Community is About a Lot More Than Proximity

As someone who has spent nearly my entire life in schools, as a student, then a teacher and eventually as a school leader, Memorial Day Weekend has a certain, special feel to it. It feels hopeful. It feels deep-down tired, but it also feels luxurious thanks to the extra day off. It is not quite carefree, because the school year isn’t finished, but the long weekend feels like a window that opens up onto summer. A time to relax, recharge and reflect. 

This year, of course, Memorial Day Weekend felt very different. It felt a lot like all of the days that have preceded it since we started shelter-in-place. 

The end of the school year feels entirely unfamiliar too. Typically, late May is a blur of events and celebrations: exhibitions of student work, awards nights, parties, graduations. The end of the year is crazy-busy, but it is also the most rewarding time of the year.  Students are excited, and they shine. They demonstrate a year’s worth of learning, reflect on how they have grown, and offer sincere gratitude to those who have helped them. School is full of love and pride and accomplishment. This year, year-end rituals and celebrations are taking place via computer screens and virtual hugs are the best we can offer. The year is ending with as much uncertainty as pomp and circumstance.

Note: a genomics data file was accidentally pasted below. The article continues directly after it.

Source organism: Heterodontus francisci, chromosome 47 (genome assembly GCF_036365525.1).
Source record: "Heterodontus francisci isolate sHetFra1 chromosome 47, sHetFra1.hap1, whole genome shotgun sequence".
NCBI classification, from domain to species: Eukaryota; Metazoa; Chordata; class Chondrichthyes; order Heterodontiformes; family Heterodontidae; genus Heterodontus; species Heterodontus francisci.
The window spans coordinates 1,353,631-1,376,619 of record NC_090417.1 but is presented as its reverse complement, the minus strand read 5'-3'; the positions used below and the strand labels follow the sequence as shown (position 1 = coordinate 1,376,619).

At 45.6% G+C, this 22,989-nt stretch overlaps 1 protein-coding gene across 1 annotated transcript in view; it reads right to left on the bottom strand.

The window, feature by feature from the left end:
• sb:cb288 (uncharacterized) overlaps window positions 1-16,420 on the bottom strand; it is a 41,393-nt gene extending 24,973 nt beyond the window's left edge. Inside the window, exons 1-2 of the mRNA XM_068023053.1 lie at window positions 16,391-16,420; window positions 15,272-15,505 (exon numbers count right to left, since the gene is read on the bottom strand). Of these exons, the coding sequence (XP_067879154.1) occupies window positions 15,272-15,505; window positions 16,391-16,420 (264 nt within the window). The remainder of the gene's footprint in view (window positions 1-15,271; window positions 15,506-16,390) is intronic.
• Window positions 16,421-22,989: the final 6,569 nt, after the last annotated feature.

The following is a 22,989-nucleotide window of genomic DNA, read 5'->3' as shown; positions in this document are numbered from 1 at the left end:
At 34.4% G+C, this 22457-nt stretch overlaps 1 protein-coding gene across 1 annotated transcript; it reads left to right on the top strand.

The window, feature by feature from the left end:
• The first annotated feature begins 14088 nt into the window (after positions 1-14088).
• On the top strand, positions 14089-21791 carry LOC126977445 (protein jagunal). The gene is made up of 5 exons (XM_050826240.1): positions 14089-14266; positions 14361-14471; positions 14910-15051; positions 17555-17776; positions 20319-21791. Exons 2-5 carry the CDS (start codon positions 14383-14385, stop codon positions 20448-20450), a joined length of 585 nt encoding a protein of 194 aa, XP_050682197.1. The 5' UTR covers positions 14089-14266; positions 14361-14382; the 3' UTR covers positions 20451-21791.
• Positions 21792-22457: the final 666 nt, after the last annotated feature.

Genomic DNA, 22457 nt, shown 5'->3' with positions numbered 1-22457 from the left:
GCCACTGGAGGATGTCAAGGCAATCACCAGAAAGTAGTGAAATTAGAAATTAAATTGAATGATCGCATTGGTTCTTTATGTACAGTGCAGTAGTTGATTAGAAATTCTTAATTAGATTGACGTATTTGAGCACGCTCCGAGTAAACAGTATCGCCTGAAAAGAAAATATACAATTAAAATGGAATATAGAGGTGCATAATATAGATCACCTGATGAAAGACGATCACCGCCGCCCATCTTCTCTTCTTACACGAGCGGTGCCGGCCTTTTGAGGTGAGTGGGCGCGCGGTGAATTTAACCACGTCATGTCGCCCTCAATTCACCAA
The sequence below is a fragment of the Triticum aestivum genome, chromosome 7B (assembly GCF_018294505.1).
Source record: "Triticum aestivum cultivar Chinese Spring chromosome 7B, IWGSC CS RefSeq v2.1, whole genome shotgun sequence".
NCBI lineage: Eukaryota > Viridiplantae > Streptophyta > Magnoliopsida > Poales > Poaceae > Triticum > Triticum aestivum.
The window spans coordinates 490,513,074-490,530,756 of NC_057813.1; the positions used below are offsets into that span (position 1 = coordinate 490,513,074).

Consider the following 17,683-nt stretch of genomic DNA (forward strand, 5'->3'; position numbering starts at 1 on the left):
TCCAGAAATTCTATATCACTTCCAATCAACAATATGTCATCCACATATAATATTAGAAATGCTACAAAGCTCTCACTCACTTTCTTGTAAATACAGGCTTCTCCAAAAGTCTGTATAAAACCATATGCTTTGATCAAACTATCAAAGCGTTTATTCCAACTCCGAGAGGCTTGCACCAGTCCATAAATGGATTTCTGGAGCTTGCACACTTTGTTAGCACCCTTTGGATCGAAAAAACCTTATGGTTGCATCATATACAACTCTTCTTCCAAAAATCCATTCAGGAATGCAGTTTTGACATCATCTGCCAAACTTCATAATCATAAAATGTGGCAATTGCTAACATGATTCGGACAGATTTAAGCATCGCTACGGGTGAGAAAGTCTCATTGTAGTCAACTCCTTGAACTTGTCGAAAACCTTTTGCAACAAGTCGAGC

Despite the challenges and changes that COVID-19 has brought, the Gateway community has reminded me that community is about a lot more than proximity. Yes, it’s true that our “classrooms” are now spread across nearly a thousand homes and apartments across San Francisco. And, I think it’s fair to say that when we closed our schools on March 12th, none of us realized that we were saying goodbye to each other for the remainder of the school year. But, over the months since shelter-in-place started, I have seen incredible demonstrations of community and connection among students and staff: teachers’ weekly shout-outs to students in our all-school videos; touching digital celebrations of each senior as they prepare for their next adventure; the entire 6th grade meeting and interviewing (via Zoom) Ji-Li Jiang, the author of Red Scarf Girl, the book they were reading when school closed; my advisees comforting Ali via group text when he realized that he would be missing out on all the excitement of senior rituals he had been looking forward to for four years.

Schools – and specifically Gateway High School and Gateway Middle School – are home for me. I often say that it is an honor to work in a community with the incredible diversity of Gateway, a community that reflects the richness of backgrounds, experiences, and cultures that define San Francisco. Each year, we all agree to support each other to learn, grow, and discover our unique potential. Schools are places of ideas, change and hope. I am blown away by the grace and creativity with which teachers and staff adjusted on the fly to distance learning. I am also blown away by students’ resilience and their ability to maintain perspective in the face of such monumental changes. One of our seniors, Masiyah Edwards said to me, “I’m not dwelling on it. Yes, I would have liked to have a normal graduation and that special moment when I realize I made it. But, even without graduation, I know I made it, and I know I couldn’t have done it without the support of my teachers and friends at Gateway. And nothing changes that.”

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